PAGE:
PHILADELPHIA (NNS) -- Engineers at Naval Ship Systems Engineering Station (NAVSSES) are creating a 3-D model of Norfolk Naval Shipyard's (NNSY) dry dock from laser scans taken in June to create an advance-planning 3-D layout of the site and determine optimum placement of support services during future dry dockings.
NAVSSES engineers Scott Storms, Patrick Violante, and Kyle Verrinder used two scanners to capture the dry dock, docked submarine, and pierside structures with 340 scans. The 3-D layout they create from the scans will help NNSY determine the best ship docking block positions, pier side temporary support services locations, temporary dry dock trailer placements, transport dry dock crane assemblies, toolbox locations, and external ship scaffolding locations.
"The scans taken by NAVSSES for this proof-of-concept project will benefit NNSY by capturing the various conditions of La Jolla (SSN 701) and the associated dry dock arrangements as the ship is converted into a moored training ship," said B. Maria Williams, a nuclear engineer and lead for NNSY 3-D Printing and Scanning Subcommittee. "This data will be used for planning of the next MTS conversion of SSN 711 beginning soon."
According to Storms, a mechanical engineer with the Advanced Machinery Systems Integration Branch, this project developed during a meeting to discuss how Naval Sea Systems Command's (NAVSEA) warfare centers can use their innovation resources to support Navy shipyards.
Violante, electrical engineer with Advanced Machinery Systems Integration Branch, said NNSY is in the process of purchasing the equipment.
"During this project, we are showing them what they can do with the equipment they already have," said Verrinder, a mechanical engineer with Power Transmissions branch. "Eventually they can start doing this on their own with the other dry docks at Norfolk."
Storms said every ship dry-docking is different - requiring different tools, erecting scaffolding in a different spot, and placement of trailers varies. Having a 3-D model allows planners to create the layout before the ship is dry-docked and the support elements delivered.
According to Williams, NNSY reduces the time spent developing planning drawings for the next dry dock availability after scanning a facility or piece of equipment because the existing data remains the same. "Modifying 3-D model drawings is less time intensive than doing the same modification to a 2-D drawing where lines and objects aren't dimensionally associated to each other and must be manually modified," she said.
NAVSSES' 3-D layout gives NNSY precise measurements to work with. According to Storms, having the 3-D model helps them plan the various stages of a dry-docking. There is no lag time in putting up scaffolding and different services no longer fight for space.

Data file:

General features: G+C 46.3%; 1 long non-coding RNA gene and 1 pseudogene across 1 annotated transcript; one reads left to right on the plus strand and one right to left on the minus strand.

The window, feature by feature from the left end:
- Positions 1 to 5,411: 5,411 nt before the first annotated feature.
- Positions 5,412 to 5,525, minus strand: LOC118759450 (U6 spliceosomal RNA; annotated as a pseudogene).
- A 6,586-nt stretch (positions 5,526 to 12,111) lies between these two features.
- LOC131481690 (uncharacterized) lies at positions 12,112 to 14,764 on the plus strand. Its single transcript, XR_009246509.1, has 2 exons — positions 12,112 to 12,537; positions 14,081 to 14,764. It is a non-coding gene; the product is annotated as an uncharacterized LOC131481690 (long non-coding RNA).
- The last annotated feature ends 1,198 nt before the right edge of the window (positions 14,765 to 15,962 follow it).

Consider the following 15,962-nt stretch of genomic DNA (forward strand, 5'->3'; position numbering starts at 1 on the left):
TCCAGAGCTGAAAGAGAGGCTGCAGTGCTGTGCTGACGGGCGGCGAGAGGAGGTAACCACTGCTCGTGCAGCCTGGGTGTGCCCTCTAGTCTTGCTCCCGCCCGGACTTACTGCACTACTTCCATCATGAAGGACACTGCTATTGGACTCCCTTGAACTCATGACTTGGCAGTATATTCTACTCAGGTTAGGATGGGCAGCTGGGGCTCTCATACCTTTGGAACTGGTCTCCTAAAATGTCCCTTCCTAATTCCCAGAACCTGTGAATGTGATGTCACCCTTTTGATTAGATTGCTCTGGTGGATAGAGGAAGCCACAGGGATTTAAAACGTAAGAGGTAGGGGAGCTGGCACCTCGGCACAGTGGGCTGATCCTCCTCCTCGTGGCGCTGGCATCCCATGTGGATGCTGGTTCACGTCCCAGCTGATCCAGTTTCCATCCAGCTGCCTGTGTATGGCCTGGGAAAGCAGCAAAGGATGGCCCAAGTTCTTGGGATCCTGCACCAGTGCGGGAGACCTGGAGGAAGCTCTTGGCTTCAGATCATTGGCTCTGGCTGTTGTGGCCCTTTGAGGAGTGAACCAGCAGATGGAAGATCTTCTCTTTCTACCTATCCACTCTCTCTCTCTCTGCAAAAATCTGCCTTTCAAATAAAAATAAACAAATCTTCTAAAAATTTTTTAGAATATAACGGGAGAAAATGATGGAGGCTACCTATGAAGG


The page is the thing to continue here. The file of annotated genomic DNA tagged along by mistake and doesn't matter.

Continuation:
"Because the depth line on one side of the dry dock says six feet, doesn't mean the other side is also exactly six feet," said Storms. "There can be a difference of an eighth-of-an-inch or so that can affect the placement of block positions. They can use our scans as a validation tool for all their measurements."
Violante said their biggest obstacles during the six days of scanning were heat and scheduling. Unusually hot temperatures forced the team to stop work intermittently to cool the equipment to keep it operational.
The scanning took place at an active work site. A people-free environment is ideal for scanning, said Storms. To remedy both problems, the team decided to do most scanning between the hours of 3-8 p.m. when the temperatures were lower and fewer people were working.
"Ideally we would've liked to do the scanning at night when the temperatures were much cooler and there were no workers on the submarine, but our scanning equipment works much better in sunlight," said Storms.
Storms said they plan to continue doing scans at NNSY throughout the phases of USS La Jolla's dry-docking to get a full representation of the entire process. They also hope to do at least one quality scan of a dry dock at every Navy shipyard as a starting point for determining optimum placement of support services during future dry dockings.
The Naval Ship Systems Engineering Station in Philadelphia is the Navy's principal test and evaluation station and in-service engineering agent for all hull, mechanical and electrical ship systems and equipment and has the capability to test and engineer the full range of shipboard systems and equipment from full-scale propulsion systems to digital controls and electric power systems.
For more news from Naval Sea Systems Command, visit www.navy.mil/local/navsea/.